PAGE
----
Crist’s email announcing the bill said it had already earned the backing of numerous marijuana advocacy organizations, including Americans for Safe Access, Florida for Care, Marijuana Policy Project, the National Cannabis Industry Association, NORMLVeterans Cannabis Coalition and the Weed for Warriors Project.

“Congressman Crist has been a strong ally in our fight to allow Florida patients access to medical marijuana and efforts to protect this access from federal interference. Florida for Care is proud to support his common-sense bill to protect employment of Floridians whose well-being depends on continuing medical marijuana treatment,” said Ben Pollara, executive director of Florida for Care, and campaign manager of the successful 2016 campaign to approve medical marijuana in Florida.

“We applaud Congressman Crist’s leadership on this important issue as we continue working together to protect patients and strengthen the state’s medical marijuana system.”

Medical marijuana company Surterra Wellness, which operates 10 dispensaries in the Sunshine State, also lauded the plan in a separate statement.

“We applaud Congressman Crist for introducing a bipartisan bill to protect veterans’ treatment options. Surterra stands proudly beside the Congressman as he pursues medical cannabis reform in Congress so that our communities and local veterans can have access to safe and effective treatment options,” said Surterra CEO Jake Bergmann.

“We have a significant veteran community in Florida that deserves the highest quality, most consistent medical cannabis products available. We are proud to lead a company that seeks to improve the quality of our brave men and women’s lives through safe, natural means,” he continued.

Progressive group sending backup to state Senate battlegrounds

Progressive advocacy group For Our Future Florida announced Wednesday that it will pitch in on the effort to flip the state Senate, starting with the seats held by Republican Sens. Keith Perry and Dana Young.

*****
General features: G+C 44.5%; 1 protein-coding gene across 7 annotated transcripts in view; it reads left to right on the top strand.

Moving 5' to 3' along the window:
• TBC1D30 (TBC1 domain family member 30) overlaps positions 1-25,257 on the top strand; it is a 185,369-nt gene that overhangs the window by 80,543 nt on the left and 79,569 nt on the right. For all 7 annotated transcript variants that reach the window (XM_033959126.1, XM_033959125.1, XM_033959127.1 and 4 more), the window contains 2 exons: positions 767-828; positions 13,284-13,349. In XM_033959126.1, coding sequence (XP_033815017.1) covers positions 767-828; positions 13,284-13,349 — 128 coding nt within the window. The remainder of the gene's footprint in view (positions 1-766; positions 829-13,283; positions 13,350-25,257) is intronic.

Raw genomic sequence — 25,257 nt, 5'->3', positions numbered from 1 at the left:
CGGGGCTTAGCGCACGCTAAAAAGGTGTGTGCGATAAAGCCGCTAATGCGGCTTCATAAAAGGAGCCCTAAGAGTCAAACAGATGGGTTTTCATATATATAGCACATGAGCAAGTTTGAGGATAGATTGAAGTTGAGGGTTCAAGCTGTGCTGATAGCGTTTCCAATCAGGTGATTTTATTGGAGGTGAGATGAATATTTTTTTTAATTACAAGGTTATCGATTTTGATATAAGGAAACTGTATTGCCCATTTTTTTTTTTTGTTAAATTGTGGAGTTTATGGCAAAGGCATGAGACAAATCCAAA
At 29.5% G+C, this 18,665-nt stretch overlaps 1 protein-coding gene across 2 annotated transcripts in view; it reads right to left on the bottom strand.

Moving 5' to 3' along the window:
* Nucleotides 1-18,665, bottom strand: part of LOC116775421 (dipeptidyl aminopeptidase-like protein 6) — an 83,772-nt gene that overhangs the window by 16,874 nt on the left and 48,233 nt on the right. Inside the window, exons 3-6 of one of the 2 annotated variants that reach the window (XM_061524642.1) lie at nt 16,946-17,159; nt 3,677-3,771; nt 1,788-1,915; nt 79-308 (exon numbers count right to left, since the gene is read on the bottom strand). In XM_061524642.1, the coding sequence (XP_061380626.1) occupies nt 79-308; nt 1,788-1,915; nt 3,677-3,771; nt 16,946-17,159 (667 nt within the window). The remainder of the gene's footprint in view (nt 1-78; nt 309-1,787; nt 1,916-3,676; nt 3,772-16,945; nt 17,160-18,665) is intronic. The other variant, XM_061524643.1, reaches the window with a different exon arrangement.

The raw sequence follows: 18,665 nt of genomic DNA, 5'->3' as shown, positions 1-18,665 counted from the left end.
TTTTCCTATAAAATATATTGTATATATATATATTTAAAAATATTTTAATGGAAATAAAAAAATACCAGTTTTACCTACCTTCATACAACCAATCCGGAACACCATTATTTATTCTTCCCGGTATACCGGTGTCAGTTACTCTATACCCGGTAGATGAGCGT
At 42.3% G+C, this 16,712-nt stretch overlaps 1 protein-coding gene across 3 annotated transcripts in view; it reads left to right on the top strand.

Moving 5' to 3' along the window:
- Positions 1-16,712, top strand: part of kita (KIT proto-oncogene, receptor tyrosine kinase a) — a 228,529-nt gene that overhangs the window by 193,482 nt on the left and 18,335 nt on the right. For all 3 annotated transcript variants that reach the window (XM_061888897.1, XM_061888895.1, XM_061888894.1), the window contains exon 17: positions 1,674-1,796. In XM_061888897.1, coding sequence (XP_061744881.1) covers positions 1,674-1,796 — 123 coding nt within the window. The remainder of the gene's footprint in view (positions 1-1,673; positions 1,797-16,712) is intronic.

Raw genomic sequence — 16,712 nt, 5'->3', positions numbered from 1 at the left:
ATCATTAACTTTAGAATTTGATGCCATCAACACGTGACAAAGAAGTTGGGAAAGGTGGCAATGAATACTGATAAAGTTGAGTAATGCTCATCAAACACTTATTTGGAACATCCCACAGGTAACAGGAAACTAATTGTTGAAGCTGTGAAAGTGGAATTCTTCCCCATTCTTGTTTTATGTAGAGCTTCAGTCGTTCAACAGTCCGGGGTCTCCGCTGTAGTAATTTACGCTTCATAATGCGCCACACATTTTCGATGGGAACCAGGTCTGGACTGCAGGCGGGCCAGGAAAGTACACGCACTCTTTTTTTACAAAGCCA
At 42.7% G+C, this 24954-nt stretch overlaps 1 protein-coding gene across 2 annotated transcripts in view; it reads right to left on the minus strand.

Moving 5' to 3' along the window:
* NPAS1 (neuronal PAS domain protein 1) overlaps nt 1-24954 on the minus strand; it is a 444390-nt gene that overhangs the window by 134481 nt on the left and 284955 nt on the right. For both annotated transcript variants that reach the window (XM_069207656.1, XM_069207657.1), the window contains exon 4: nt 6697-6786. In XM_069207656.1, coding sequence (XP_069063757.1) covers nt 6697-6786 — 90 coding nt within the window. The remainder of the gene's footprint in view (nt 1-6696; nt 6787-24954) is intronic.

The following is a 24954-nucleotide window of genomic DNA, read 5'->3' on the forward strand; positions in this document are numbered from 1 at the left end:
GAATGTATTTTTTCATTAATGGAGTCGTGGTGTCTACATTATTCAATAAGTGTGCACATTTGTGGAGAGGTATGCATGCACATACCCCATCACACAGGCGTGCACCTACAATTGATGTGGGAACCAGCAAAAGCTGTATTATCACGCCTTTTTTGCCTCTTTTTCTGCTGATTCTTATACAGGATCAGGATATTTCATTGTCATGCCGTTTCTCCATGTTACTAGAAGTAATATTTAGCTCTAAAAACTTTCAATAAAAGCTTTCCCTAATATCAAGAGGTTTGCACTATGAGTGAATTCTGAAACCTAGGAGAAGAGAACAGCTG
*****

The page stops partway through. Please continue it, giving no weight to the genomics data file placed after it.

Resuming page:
Senate District 8, the Gainesville-based seat held by Perry, and Senate District 18, the Tampa-based seat held by Young, sit atop the Florida Democratic Party’s wish list for 2018.

Young was elected to SD 18 with a plurality of the vote two years ago as the district voted for Hillary Clinton at the top of the ticket, while Perry won his seat by 4 points as Donald Trump claimed a narrow victory despite Democrats holding an 8-point lead in voter registrations.

In 2018, both seats have drawn competitive challengers. House Minority Leader Janet Cruz currently leads the polls in her quest to unseat Young, while Gainesville physician Kayser Enneking, a first-time candidate, has posted impressive fundraising numbers in her bid to knock off Perry.

“All Florida has to show for Keith Perry and Dana Young’s time in Tallahassee is millions funneled out of our public schools leaving our state one of the worst for K-12 education in the country and nearly one million low-income residents blocked from accessing healthcare through Medicaid,” said For Our Future spox Blake Williams. “Working Floridians deserve representatives like Kayser Enneking and Janet Cruz who will look out for their best interests, advocate for the middle class, and fight for affordable healthcare.”

For Our Future Florida added that the “State Senate program will be a comprehensive field effort focused on both persuasion and mobilization universes and will include a vote-by-mail program layered into the field campaign.”

The same group, a branch of For Our Future Action Fund, recently held a “Statewide Canvass Day of Action” that consisted of 72 separate events in all corners of the state to make the case Democrats running for the state Legislature and U.S. House as well as for re-electing U.S. Sen. Bill Nelson to a fourth term and sending a Democrat to the Governor’s Mansion for the first time this century.

For Our Future Florida pushes for progressive-backed plans to expand Social Security and Medicare, boost investments in green energy production, increase education funding and end the “school to prison pipeline.”